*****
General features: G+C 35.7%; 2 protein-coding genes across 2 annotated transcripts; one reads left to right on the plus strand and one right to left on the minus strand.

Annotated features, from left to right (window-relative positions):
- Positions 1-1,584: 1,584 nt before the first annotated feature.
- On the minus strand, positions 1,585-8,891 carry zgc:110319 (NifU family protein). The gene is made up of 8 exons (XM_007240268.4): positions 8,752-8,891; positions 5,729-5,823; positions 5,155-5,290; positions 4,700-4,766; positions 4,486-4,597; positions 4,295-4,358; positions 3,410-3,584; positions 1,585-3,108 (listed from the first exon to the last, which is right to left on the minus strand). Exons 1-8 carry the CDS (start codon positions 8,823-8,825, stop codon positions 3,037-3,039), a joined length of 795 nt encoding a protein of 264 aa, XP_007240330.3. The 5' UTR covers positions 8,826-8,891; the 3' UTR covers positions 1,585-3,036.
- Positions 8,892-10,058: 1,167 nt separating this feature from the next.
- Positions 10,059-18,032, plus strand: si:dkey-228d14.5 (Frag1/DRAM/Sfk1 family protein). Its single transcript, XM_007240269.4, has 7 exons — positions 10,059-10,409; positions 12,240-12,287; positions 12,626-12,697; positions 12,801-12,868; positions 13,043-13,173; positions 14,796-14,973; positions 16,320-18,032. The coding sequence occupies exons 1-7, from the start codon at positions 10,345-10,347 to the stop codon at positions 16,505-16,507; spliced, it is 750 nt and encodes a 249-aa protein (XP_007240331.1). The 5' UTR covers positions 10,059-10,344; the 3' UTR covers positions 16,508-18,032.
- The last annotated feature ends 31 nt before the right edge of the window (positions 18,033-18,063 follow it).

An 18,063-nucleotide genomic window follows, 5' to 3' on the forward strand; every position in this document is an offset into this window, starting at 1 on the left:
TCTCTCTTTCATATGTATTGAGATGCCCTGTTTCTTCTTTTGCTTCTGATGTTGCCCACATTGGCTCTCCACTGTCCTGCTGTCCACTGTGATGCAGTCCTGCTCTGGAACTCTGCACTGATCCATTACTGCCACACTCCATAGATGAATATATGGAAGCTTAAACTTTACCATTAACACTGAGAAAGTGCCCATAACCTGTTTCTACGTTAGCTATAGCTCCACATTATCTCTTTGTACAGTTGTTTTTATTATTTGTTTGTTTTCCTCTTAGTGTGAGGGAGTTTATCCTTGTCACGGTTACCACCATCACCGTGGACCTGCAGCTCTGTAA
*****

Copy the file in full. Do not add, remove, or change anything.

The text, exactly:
General features: G+C 35.7%; 2 protein-coding genes across 2 annotated transcripts; one reads left to right on the plus strand and one right to left on the minus strand.

Annotated features, from left to right (window-relative positions):
- Positions 1-1,584: 1,584 nt before the first annotated feature.
- On the minus strand, positions 1,585-8,891 carry zgc:110319 (NifU family protein). The gene is made up of 8 exons (XM_007240268.4): positions 8,752-8,891; positions 5,729-5,823; positions 5,155-5,290; positions 4,700-4,766; positions 4,486-4,597; positions 4,295-4,358; positions 3,410-3,584; positions 1,585-3,108 (listed from the first exon to the last, which is right to left on the minus strand). Exons 1-8 carry the CDS (start codon positions 8,823-8,825, stop codon positions 3,037-3,039), a joined length of 795 nt encoding a protein of 264 aa, XP_007240330.3. The 5' UTR covers positions 8,826-8,891; the 3' UTR covers positions 1,585-3,036.
- Positions 8,892-10,058: 1,167 nt separating this feature from the next.
- Positions 10,059-18,032, plus strand: si:dkey-228d14.5 (Frag1/DRAM/Sfk1 family protein). Its single transcript, XM_007240269.4, has 7 exons — positions 10,059-10,409; positions 12,240-12,287; positions 12,626-12,697; positions 12,801-12,868; positions 13,043-13,173; positions 14,796-14,973; positions 16,320-18,032. The coding sequence occupies exons 1-7, from the start codon at positions 10,345-10,347 to the stop codon at positions 16,505-16,507; spliced, it is 750 nt and encodes a 249-aa protein (XP_007240331.1). The 5' UTR covers positions 10,059-10,344; the 3' UTR covers positions 16,508-18,032.
- The last annotated feature ends 31 nt before the right edge of the window (positions 18,033-18,063 follow it).

An 18,063-nucleotide genomic window follows, 5' to 3' on the forward strand; every position in this document is an offset into this window, starting at 1 on the left:
TCTCTCTTTCATATGTATTGAGATGCCCTGTTTCTTCTTTTGCTTCTGATGTTGCCCACATTGGCTCTCCACTGTCCTGCTGTCCACTGTGATGCAGTCCTGCTCTGGAACTCTGCACTGATCCATTACTGCCACACTCCATAGATGAATATATGGAAGCTTAAACTTTACCATTAACACTGAGAAAGTGCCCATAACCTGTTTCTACGTTAGCTATAGCTCCACATTATCTCTTTGTACAGTTGTTTTTATTATTTGTTTGTTTTCCTCTTAGTGTGAGGGAGTTTATCCTTGTCACGGTTACCACCATCACCGTGGACCTGCAGCTCTGTAA